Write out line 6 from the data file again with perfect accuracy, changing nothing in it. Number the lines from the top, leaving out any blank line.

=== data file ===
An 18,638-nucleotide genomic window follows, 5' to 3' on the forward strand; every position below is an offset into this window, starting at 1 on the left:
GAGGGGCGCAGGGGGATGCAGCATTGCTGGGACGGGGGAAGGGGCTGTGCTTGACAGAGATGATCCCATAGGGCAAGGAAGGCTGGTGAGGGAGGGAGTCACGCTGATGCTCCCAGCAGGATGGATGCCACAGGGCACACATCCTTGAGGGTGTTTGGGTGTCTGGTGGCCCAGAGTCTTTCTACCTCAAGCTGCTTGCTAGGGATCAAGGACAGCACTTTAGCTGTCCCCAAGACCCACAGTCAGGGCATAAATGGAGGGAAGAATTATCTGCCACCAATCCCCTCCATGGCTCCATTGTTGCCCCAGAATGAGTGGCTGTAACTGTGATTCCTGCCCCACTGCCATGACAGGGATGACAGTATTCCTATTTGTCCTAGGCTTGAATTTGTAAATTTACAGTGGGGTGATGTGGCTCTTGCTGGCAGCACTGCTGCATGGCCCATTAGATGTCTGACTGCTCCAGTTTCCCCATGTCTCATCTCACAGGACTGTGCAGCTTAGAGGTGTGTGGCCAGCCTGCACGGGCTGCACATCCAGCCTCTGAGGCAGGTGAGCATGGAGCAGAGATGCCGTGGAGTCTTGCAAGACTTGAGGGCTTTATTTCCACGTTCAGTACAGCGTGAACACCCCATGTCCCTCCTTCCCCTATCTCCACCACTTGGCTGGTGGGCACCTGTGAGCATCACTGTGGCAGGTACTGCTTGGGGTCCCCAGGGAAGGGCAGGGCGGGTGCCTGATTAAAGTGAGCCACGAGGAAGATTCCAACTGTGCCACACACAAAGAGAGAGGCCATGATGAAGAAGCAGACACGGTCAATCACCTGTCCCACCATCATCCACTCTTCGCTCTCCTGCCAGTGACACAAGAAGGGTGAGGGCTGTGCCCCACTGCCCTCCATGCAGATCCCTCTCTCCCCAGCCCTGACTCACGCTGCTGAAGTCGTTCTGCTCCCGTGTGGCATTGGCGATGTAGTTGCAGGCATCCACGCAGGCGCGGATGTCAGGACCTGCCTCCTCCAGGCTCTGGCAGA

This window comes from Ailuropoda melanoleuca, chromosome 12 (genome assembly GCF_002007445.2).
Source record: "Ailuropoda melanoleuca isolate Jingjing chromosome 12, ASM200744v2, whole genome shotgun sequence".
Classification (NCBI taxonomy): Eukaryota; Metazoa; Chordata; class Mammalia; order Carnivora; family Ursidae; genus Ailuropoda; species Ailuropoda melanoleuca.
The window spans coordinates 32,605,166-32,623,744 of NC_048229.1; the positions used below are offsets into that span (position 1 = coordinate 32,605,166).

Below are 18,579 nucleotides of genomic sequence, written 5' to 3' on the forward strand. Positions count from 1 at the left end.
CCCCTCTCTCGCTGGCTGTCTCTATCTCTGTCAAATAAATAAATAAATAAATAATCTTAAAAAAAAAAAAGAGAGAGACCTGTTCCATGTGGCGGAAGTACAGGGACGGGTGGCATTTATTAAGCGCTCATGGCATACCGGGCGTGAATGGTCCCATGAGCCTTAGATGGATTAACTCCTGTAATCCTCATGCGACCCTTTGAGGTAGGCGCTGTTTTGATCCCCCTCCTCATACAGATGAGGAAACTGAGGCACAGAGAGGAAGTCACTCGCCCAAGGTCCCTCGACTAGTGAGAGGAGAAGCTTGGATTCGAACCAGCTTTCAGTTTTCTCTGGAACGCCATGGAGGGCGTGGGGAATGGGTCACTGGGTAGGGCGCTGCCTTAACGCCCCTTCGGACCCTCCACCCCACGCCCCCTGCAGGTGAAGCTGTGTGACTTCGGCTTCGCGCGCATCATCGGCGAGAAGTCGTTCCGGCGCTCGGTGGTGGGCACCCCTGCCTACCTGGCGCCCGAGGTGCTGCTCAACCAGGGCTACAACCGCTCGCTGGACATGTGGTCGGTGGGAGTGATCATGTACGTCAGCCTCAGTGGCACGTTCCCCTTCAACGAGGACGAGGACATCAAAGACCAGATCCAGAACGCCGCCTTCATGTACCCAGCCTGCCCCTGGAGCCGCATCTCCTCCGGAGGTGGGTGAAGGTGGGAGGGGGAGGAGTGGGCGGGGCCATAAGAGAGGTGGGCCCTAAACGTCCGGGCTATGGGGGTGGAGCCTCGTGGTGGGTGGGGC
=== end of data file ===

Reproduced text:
The window spans coordinates 32,605,166-32,623,744 of NC_048229.1; the positions used below are offsets into that span (position 1 = coordinate 32,605,166).